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An article relating to this blog post on Finextra:

EBA Clearing makes online shopping play with pan-European e-payments initiative

EBA Clearing has outlined plans to launch a pan-European electronic payments service for online shopping, enabling buyers and sellers to complete transactions through their e-banking portals.

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The session where EBA Clearing explained the launch of 'mybank' its new online payments facility, targeted for go live in 2012, was interesting.

The concept being that when you click 'pay' it takes you to your online banking portal allowing you to login in the usual way. So no need to remember additional usernames and passwords or give your account or card details to a website you may not trust or are doubtful is secure. You simply use your usual online banking facility. This sounds like a create 1st step but I do have a few issues with this:

1. If you don't have an online banking account, you can't use it - Not all online consumers have an online banking facility, but still shop online.

2. Only going to be available to merchants in the EU. What about suppliers outside the EU?

Paypal or various credit cards are acceptable around the globe.

This offering is aimed at online merchants and I applaude the initiative and goes to what the chairman of EBA was saying his opening speech about the need for innovation and banks to take a risk on something new, but does it really give merchants benefits over and above existing solutions? Will enough merchants take it up to make it a viable proposition for EBA?






Comments: (1)

A Finextra member
A Finextra member 17 August, 2011, 20:55Be the first to give this comment the thumbs up 0 likes

Dear Cathy,


EBA does propose an interesting concept in the online space. However, in my opinion the profileration will not be only limited to web payments and e-commerce MERCHANTS.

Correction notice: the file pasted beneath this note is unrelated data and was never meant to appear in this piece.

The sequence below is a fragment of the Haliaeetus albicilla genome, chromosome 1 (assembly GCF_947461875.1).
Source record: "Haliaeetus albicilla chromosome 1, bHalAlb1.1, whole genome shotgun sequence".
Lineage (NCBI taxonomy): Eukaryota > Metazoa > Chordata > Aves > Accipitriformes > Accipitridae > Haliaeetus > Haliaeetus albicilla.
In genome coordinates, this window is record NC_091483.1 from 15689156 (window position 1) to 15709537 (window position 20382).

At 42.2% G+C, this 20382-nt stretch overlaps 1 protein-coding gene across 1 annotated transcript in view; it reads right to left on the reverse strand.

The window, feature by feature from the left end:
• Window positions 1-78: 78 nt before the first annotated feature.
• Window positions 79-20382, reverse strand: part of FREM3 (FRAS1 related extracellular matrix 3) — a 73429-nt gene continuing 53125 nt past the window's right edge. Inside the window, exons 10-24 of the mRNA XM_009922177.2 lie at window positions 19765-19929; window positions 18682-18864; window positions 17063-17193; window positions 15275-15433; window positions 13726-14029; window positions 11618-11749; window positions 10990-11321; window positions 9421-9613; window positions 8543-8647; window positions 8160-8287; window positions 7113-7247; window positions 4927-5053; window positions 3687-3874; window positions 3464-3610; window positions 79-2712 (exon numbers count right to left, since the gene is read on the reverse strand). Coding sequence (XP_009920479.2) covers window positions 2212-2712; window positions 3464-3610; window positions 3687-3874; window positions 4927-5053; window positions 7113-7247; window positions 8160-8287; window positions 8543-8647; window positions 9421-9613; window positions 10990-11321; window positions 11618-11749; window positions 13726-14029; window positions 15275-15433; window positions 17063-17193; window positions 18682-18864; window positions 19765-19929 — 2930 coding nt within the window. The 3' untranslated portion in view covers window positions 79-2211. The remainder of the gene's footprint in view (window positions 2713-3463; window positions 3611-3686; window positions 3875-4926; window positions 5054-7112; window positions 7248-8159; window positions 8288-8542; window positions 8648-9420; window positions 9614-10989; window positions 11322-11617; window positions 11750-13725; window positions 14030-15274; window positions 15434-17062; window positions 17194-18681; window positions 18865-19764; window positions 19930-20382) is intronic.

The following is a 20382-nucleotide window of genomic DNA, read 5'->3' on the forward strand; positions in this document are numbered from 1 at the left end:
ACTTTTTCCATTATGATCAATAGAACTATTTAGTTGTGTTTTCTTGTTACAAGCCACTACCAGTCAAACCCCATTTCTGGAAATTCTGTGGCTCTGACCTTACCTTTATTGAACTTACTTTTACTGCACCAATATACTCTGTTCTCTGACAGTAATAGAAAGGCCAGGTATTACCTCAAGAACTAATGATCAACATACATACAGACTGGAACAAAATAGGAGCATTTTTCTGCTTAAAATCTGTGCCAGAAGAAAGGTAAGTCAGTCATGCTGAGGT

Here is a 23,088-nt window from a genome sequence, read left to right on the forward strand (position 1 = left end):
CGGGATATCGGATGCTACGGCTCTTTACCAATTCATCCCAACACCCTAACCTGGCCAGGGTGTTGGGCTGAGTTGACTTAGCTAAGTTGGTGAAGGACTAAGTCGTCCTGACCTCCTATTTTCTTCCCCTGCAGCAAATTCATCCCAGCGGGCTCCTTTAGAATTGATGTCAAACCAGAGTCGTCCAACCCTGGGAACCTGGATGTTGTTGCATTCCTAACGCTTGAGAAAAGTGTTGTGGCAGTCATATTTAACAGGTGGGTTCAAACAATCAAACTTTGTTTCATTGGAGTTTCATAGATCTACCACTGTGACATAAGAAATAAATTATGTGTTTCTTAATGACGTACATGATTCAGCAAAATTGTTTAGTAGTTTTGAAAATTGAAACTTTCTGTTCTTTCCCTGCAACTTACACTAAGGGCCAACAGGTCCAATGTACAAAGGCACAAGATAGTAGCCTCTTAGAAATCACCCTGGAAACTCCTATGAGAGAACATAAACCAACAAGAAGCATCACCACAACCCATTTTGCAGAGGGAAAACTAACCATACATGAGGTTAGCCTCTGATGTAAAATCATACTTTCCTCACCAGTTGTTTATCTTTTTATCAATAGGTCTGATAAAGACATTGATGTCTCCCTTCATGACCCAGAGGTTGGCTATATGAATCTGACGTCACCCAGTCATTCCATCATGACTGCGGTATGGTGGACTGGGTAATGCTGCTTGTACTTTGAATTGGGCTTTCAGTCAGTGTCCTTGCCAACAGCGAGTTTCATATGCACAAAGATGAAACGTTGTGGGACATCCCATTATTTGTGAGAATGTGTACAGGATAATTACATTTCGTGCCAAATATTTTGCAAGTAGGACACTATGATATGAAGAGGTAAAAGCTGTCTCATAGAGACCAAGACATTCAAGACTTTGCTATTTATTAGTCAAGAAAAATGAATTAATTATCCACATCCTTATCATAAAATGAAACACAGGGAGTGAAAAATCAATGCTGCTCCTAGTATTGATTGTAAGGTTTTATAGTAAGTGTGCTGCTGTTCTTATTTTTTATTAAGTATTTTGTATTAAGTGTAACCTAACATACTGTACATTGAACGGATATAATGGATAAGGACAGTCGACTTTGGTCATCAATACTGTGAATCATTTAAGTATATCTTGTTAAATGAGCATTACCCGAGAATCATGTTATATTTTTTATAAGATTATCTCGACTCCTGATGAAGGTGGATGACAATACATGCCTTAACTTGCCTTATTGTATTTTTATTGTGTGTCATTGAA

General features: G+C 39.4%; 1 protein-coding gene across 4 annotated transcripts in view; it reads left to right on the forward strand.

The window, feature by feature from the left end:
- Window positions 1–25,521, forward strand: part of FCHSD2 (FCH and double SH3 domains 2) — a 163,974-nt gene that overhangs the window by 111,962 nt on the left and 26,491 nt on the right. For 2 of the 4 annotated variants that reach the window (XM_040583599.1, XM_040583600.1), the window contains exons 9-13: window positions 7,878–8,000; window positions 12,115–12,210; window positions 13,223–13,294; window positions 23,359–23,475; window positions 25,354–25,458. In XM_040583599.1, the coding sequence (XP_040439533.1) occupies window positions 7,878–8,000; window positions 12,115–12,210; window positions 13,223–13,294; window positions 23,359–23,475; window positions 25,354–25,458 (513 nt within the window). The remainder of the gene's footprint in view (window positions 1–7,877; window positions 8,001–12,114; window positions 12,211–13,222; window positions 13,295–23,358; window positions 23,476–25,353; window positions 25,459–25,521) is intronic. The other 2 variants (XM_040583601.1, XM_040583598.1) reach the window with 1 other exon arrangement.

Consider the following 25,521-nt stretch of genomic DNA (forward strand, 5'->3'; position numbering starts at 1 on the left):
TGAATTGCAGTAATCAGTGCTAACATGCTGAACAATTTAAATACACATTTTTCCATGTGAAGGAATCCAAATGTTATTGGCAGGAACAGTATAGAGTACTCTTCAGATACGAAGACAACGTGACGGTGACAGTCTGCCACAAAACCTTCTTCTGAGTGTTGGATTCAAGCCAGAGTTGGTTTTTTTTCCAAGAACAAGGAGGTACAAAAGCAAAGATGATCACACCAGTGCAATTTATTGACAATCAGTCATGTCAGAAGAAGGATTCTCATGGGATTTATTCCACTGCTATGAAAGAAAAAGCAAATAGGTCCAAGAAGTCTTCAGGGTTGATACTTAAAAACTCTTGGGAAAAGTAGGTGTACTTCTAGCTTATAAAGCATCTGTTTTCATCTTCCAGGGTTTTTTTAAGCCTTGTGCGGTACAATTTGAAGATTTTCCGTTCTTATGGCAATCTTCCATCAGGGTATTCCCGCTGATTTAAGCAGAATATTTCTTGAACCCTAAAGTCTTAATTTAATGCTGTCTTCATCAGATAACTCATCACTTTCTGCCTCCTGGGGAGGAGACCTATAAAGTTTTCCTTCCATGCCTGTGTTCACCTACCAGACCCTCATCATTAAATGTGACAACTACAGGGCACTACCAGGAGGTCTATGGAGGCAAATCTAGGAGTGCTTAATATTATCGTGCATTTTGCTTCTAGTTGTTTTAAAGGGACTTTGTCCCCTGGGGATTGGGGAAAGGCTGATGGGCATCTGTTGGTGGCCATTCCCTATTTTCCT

If i am not mistaken their proposition is based on the epc's SCT and SDD technologies specifically the eom four corner model which seamlesly connects debtors, corporates (creditors), creditor banks and debtor banks in real time. Therefore, the solution can be employed by any merchant (creditor), whether he provides an e-commerce site (and uses 1-off sdd e-mandates), or performs offline sales transactions, but afterwards uses the solution to issue sdd e-mandates (via e-channels) for recurring payments.

In relevance to online banking account, again just to make sure we are on the same page, i believe what eba wanted to reflect is that the Debtor/Buyer/Consumer uses/is redirected to the e-channels of his Debtor bank (e-banking portal) to view the payment details and authorize or reject them. The debtor doesnot need any special online bank account, he simply uses his BIC and IBAN to perform such opperation. 

If you are refereing to the fact that not everyone has access to their e-banking portals, well then you are right the solution would not work for this segment. however, e-banking portals are quite a wide spread phenomenon in eu (i am assuming, since eu member states generally have high levels of digitization and increasing levels of e-solution adoption - although this is an assumption and i can not provide any raw statistical proof).

Moreover, this payment method tackles a whole new market segment ; this segment is charactarized by sesitive consumers who do not wish to use credit and debit cards for their online transactions due to security and trust issues. It does not try to tackle the same customers who use paypal lets say. Moreover, this solution also tackles the offline customers who are used to pay by cheques, bank notes and TIP (titre interbancaire de paiement used in france). These customers will use the online portals of their merchants to issue direct debit authorizations (e-mandates).

This solution definetly gives benefit over other solutions:

1. Use of e-mandates versus paper mandates for direct debit collections drives down operating costs for merchants tenfold if not more.

2. use of direct debits in online transactions is going to be cheaper for merchants than processing credit card transactions. Now we do not have the exact pricing yet, however the solution's adoption rate will heavily depend on the pricing strategies by creditor banks to their merchants. And if it makes economic and financial sense to merchants to use this payment method(less costly, less risky, more STP), then they would push their consumers to adopt this method.

however, your right, the various ecosystem parties should create necessary strategies and incentives to solve the classical chicken-before-the-egg problem that we have in multiple sided platforms such as payments, to push the banks to take the solution from one hand, and ofcorse the merchants and their consumers from the other.


kind regards




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EBAday is the annual event for European payments professionals organised by Finextra and the Euro Banking Association. This community has been created to deliver a forum for EBA delegates to exchange views on instant payments, open banking and new developments in payments processing and technology.

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